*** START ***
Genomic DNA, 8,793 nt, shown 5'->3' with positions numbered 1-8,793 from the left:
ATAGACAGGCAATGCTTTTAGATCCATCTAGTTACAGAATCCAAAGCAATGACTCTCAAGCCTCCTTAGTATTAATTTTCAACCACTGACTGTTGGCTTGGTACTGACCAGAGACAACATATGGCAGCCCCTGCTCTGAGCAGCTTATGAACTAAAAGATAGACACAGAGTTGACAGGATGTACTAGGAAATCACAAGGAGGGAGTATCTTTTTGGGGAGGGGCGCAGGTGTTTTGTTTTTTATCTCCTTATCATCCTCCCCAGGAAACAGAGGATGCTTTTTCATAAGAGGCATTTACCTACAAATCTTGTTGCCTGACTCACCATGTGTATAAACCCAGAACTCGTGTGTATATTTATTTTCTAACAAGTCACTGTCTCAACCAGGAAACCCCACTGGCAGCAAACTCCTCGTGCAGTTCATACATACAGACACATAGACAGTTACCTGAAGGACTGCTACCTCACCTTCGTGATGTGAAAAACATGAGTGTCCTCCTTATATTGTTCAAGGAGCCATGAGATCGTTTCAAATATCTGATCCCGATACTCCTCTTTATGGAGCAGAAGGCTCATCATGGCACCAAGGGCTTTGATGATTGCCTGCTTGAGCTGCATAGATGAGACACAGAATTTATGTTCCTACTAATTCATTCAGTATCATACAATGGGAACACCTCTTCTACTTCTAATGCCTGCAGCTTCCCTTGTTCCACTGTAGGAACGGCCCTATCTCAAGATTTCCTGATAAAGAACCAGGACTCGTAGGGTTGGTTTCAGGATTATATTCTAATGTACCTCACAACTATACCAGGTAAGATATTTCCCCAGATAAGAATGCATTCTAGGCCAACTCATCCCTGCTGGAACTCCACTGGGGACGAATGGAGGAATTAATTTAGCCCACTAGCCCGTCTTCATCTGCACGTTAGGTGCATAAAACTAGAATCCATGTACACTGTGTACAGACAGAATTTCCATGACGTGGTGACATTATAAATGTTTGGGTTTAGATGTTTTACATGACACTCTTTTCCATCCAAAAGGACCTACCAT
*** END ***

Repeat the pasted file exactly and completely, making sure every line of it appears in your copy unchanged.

Genomic DNA, 8,793 nt, shown 5'->3' with positions numbered 1-8,793 from the left:
ATAGACAGGCAATGCTTTTAGATCCATCTAGTTACAGAATCCAAAGCAATGACTCTCAAGCCTCCTTAGTATTAATTTTCAACCACTGACTGTTGGCTTGGTACTGACCAGAGACAACATATGGCAGCCCCTGCTCTGAGCAGCTTATGAACTAAAAGATAGACACAGAGTTGACAGGATGTACTAGGAAATCACAAGGAGGGAGTATCTTTTTGGGGAGGGGCGCAGGTGTTTTGTTTTTTATCTCCTTATCATCCTCCCCAGGAAACAGAGGATGCTTTTTCATAAGAGGCATTTACCTACAAATCTTGTTGCCTGACTCACCATGTGTATAAACCCAGAACTCGTGTGTATATTTATTTTCTAACAAGTCACTGTCTCAACCAGGAAACCCCACTGGCAGCAAACTCCTCGTGCAGTTCATACATACAGACACATAGACAGTTACCTGAAGGACTGCTACCTCACCTTCGTGATGTGAAAAACATGAGTGTCCTCCTTATATTGTTCAAGGAGCCATGAGATCGTTTCAAATATCTGATCCCGATACTCCTCTTTATGGAGCAGAAGGCTCATCATGGCACCAAGGGCTTTGATGATTGCCTGCTTGAGCTGCATAGATGAGACACAGAATTTATGTTCCTACTAATTCATTCAGTATCATACAATGGGAACACCTCTTCTACTTCTAATGCCTGCAGCTTCCCTTGTTCCACTGTAGGAACGGCCCTATCTCAAGATTTCCTGATAAAGAACCAGGACTCGTAGGGTTGGTTTCAGGATTATATTCTAATGTACCTCACAACTATACCAGGTAAGATATTTCCCCAGATAAGAATGCATTCTAGGCCAACTCATCCCTGCTGGAACTCCACTGGGGACGAATGGAGGAATTAATTTAGCCCACTAGCCCGTCTTCATCTGCACGTTAGGTGCATAAAACTAGAATCCATGTACACTGTGTACAGACAGAATTTCCATGACGTGGTGACATTATAAATGTTTGGGTTTAGATGTTTTACATGACACTCTTTTCCATCCAAAAGGACCTACCAT